Books I have read and recommend.

Monday, November 21, 2016

PICKETT'S CHARGE! NEW ACW Rules from Too Fat Lardies,... well sorta.

Recently the team at Too Fat Lardies teamed up with David C R Brown of 'Guns at Gettysburg' and 'General de Brigade' fame to produce 'PICKETT'S CHARGE'!
Well I had a quick hit out with the new 'PICKETT'S CHARGE' (PC) Rules and I'll say right off the bat I'm impressed!
These are great rules that give a great feel for commanding a Division or Corps during the ACW.

Command and Control:
A proper command and control system that places you in the situation of a Divisional Commander, having to prioritize where your main effort will be. Brigades are deployed with Regiments allocated places withing the brigade area and they (the Regiments) must remain there, unless a staff officer is sent to rearrange where Brigade within the Division can be redeployed. For example,...
The 1st Division will deploy its 4 Brigades as follows: the 1st on the right, 2nd on the left, the 3rd the center and the 4 behind the 3rd".
Now those Brigades must remain in that formation relevant to each other unless a staff officer is posted to rearrange the deployment.
In other words when the Division moves the individual Brigades maintain their positions (flanks, center, reserve) within the Divisional Deployment Area.
If you blaze away all day with your guns it wont be long before your gunners are fatigued and ammo is low. You are forced to prioritize your targets and make sure you have your guns ready to support the main effort, be that shooting in support of an infantry assault or "driving off the enemies guns on that thar younder ridge-line,.".

Sequence of play: both players are engaged throughout the game. no one is left sitting around.
Resolving firing and Close Combat is very simple. What else can I say. Essentially a Battalion will fire with two dice. If the Battalion is LARGE it receives extra Casualty Dice (CD) which give you a increased probability of doing some damage. Small Battalions fire with two dice also but on what is another table giving less brutal results.
Artillery Fire is particularly well modeled with an option to engage in ARTILLERY ASSAULTS reminiscent of Lee's effort of blowing a hole in the union lines prior to the Charge these rules are named for. And just like that event you will run a risk of 'Burning out' your gunners and their ammo if you are too cavalier with your artillery fire.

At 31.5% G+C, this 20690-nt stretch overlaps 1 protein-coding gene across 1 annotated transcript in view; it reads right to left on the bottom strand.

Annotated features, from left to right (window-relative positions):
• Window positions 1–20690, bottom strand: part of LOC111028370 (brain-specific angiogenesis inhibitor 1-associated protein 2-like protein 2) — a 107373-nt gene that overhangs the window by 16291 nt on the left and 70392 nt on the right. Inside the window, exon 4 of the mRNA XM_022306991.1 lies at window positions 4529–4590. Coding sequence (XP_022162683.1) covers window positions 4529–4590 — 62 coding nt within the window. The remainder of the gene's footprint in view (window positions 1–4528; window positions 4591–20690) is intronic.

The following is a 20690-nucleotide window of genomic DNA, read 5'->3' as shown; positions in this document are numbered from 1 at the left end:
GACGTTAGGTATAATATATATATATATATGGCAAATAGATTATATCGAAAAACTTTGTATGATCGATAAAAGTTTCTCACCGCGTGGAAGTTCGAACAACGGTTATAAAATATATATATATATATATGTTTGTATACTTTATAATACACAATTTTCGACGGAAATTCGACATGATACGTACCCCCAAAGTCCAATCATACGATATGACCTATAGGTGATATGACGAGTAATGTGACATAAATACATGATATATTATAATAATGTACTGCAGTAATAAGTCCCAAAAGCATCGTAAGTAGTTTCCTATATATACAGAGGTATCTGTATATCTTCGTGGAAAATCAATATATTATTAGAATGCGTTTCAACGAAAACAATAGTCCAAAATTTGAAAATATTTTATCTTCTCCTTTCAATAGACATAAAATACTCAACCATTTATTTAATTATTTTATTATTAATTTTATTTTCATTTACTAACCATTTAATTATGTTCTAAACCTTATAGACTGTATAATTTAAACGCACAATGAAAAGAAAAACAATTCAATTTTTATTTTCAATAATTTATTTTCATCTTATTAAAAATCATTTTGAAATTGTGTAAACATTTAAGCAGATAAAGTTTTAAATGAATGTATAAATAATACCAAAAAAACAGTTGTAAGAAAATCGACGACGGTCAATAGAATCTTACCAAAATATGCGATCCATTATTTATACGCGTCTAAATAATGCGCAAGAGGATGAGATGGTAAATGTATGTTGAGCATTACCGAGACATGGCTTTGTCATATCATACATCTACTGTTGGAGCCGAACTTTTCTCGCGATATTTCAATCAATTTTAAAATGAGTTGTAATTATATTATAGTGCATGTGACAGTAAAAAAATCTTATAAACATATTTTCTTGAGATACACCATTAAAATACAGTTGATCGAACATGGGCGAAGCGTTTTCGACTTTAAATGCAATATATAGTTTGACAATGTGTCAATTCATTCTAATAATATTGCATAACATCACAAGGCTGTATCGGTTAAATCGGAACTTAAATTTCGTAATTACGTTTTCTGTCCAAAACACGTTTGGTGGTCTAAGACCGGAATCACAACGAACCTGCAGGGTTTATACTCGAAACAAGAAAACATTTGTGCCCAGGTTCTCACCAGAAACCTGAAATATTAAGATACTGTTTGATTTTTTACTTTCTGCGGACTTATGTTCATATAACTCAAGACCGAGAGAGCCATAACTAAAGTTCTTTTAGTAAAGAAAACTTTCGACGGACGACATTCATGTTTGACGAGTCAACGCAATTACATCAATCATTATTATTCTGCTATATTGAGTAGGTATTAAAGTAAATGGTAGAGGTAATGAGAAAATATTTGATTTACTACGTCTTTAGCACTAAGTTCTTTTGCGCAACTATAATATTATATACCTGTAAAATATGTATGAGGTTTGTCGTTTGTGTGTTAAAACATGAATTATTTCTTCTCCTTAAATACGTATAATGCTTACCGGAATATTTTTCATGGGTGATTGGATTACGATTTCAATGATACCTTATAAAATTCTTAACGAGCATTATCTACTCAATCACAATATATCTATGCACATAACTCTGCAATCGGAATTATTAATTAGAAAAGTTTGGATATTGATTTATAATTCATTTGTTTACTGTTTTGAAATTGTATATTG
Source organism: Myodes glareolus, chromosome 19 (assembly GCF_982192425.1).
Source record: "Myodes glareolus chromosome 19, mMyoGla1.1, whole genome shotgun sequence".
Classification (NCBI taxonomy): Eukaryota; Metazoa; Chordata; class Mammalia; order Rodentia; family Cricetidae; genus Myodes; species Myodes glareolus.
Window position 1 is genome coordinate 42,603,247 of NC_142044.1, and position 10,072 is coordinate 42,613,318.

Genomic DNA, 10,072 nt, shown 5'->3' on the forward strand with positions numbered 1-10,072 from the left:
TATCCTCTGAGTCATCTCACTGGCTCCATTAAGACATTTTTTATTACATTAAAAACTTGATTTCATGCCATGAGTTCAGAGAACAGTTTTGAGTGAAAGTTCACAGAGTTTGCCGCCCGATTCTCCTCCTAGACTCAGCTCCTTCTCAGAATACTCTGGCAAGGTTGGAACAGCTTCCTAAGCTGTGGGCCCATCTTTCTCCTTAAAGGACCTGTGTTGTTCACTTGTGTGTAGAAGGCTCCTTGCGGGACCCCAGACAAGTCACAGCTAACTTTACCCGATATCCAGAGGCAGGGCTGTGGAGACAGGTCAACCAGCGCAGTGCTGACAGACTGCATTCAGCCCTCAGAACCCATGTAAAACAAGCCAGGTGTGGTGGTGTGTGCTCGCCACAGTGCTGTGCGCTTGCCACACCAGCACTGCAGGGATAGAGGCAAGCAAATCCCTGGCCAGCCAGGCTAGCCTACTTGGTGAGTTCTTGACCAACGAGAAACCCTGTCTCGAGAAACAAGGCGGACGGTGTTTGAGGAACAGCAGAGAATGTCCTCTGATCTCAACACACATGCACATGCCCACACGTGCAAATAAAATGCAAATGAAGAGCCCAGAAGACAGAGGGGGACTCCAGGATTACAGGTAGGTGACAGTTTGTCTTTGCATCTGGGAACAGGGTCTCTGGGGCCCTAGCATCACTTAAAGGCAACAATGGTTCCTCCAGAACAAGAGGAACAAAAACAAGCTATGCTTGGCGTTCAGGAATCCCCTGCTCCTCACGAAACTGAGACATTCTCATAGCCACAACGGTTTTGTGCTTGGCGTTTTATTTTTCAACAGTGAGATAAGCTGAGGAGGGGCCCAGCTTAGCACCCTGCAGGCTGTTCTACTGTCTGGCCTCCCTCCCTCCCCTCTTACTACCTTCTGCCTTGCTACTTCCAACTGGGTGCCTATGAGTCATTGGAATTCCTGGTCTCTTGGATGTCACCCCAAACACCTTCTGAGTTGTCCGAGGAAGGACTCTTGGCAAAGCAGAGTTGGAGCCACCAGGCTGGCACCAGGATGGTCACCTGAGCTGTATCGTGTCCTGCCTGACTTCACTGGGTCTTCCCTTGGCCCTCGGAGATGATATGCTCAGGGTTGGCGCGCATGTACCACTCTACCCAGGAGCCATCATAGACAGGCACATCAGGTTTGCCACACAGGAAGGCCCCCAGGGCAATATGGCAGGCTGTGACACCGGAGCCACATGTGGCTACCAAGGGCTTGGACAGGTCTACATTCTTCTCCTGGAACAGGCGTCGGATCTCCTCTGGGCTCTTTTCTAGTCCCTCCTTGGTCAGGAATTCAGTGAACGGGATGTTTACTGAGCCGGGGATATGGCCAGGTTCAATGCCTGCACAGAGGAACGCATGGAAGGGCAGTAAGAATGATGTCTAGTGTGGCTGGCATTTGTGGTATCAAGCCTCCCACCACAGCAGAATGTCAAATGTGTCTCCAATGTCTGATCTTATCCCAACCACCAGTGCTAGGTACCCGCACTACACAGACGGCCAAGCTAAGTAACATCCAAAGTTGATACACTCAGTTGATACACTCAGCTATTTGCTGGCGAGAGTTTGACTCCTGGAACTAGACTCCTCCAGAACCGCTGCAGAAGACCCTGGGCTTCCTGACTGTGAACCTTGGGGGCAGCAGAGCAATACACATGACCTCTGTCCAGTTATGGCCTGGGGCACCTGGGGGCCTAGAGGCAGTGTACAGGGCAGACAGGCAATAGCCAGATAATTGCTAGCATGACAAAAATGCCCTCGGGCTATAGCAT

Another thing I loved was how Fire Disciple can fall apart and once that happens it important you get your Battalion / Regiment back under control as their fire will become less effective.
Fog Of War (FOW):
There is a very simple FOW mechanism built into the game. Brigades that are hidden simply have a Card placed on the table behind the hill or in the woods that they are deployed behind / within. When enemy come within sighting range they are revealed and troops deployed. OR
A staff Officer can be sent forward to scout the position and reveal to the Divisional commander what awaits his men,...
It is well inserted into the game. You can never be sure your orders will be obeyed. You can send staff officers from your HQ to pressure Brigade commanders to do as directed but you're never a certainty,...

The game moves along at a brisk pace and play very quickly.


I can honestly say I can't find anything to dislike about these rules.

We played the Attack on the Sunken Lane scenario straight out of the rules, based on the Federal assault on the Sunken )Bloody) Lane at Antietam in September of 1862.
I played as the assaulting Union Division under French.

I decided to simply go 'up the guts' simply to see what kind of result the rules would produce.
Not surprisingly the Union troops took an utter pounding.
Of my 5 Brigades only 2 (the Irish 🍀 Bde and a Brigade of New Yorkers) managed to even reach the sunken lane.
Even then none managed to cross bayonets with the Rebs. The best result we achieved was to get a Regiment of New York Zouaves to crest the lane's near edge and pour in a single volley before being force to retire.
Tip for young players: it's not wise to deploy brigades one in front of another.
Deploy them side by side. Otherwise (as the Rebs at Shilo found out) you'll soon have a jumble of regiments from different brigades getting under each other's feet. And that sucks

These rules are extremely bloody and if you don't coordinate your attacks and successfully soften up an enemy which has terrain in his favour you'll be fortunate to have any success in the assault.
The command and control system, with its use of 'Staff Officers' to provide influence on your brigade commanders is a very simply yet elegant way of simulation command 'friction'.

The game moves along at a brisk pace and you never feel like a spectator.
Though your individual Regiments / Battalions are the maneuver elements it is the Brigade that is the formation of decision.

So how does PC compare with other rules?
I've never played 'Guns at Gettysburg' so I can't comment on that but I have played the well played and respected 'FIRE & FURY' (F&F) rules.
I would say (IMHO) that I prefer PC over F&F in so far as even though the focus is on the 'Brigade' the Regiment is still the fighting unit you're focused on with other regiments within the brigade providing support to the 'Lead Regiment'. In other words you Brigade needs to fight AS a brigade with attention paid to how the individual Regiments are deployed and if they are mutually supporting. A lone Regiment will soon find itself in deep KAKA.
Melee results are similar to those you find in F&F with the usual result being a repulsed attacker (in various stages of disorder) or the defender 'giving way' prior to any bayonets or clubbed muskets being used.
Even when melees do happen they are brief and bloody.
PC fits neatly into that place between F&F and Regimental
You can hear an Interview with the rules author with the chaps at MEEPLES AND MINIATURES HERE